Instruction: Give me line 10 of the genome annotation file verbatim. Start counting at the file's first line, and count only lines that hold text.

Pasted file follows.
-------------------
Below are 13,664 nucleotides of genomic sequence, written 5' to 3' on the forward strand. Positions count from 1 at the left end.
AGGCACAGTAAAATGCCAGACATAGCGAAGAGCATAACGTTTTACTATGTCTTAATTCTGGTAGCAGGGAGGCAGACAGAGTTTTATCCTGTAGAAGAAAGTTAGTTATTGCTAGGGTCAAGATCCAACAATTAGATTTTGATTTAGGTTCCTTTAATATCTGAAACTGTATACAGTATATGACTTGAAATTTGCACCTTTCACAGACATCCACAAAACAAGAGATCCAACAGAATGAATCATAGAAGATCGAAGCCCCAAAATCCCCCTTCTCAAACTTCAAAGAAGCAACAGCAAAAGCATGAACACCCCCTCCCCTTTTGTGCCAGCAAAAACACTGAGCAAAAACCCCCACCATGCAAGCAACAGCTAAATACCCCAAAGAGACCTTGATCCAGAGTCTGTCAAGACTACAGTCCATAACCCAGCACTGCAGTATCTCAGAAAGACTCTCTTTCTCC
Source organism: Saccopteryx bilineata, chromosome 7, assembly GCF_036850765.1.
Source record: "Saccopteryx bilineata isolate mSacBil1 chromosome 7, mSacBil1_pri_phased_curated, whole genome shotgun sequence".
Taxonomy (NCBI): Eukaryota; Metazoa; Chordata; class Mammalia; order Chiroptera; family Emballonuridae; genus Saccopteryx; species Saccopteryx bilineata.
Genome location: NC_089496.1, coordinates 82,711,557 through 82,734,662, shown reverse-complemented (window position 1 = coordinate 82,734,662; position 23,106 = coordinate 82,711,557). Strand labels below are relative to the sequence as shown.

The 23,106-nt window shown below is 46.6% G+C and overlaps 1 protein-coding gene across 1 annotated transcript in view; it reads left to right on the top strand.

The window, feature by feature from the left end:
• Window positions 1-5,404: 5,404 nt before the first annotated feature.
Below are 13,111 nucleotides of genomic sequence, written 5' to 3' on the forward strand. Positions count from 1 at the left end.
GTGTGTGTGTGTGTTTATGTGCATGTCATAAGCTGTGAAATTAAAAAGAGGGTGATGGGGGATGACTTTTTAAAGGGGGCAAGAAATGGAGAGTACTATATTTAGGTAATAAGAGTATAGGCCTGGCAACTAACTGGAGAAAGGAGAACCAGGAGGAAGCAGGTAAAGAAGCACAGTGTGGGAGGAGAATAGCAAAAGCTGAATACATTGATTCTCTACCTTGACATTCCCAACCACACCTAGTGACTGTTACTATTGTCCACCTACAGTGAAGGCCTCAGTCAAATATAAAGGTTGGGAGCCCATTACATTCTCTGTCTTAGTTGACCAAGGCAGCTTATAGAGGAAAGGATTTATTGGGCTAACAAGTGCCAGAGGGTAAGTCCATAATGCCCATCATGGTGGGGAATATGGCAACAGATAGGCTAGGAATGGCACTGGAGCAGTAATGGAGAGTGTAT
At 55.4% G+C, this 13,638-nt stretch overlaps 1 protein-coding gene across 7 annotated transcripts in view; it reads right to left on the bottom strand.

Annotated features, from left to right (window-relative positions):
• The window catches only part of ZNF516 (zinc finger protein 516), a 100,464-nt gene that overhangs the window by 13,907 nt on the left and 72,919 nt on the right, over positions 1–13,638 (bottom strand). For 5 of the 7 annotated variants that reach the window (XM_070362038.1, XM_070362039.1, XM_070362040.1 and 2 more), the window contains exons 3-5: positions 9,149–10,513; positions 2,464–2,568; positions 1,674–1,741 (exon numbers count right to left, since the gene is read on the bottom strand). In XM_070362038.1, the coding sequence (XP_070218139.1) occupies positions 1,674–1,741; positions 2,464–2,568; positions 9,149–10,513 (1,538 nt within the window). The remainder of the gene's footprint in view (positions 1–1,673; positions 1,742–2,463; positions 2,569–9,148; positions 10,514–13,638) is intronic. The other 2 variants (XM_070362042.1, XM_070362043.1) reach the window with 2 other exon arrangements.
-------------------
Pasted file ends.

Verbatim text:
Below are 13,111 nucleotides of genomic sequence, written 5' to 3' on the forward strand. Positions count from 1 at the left end.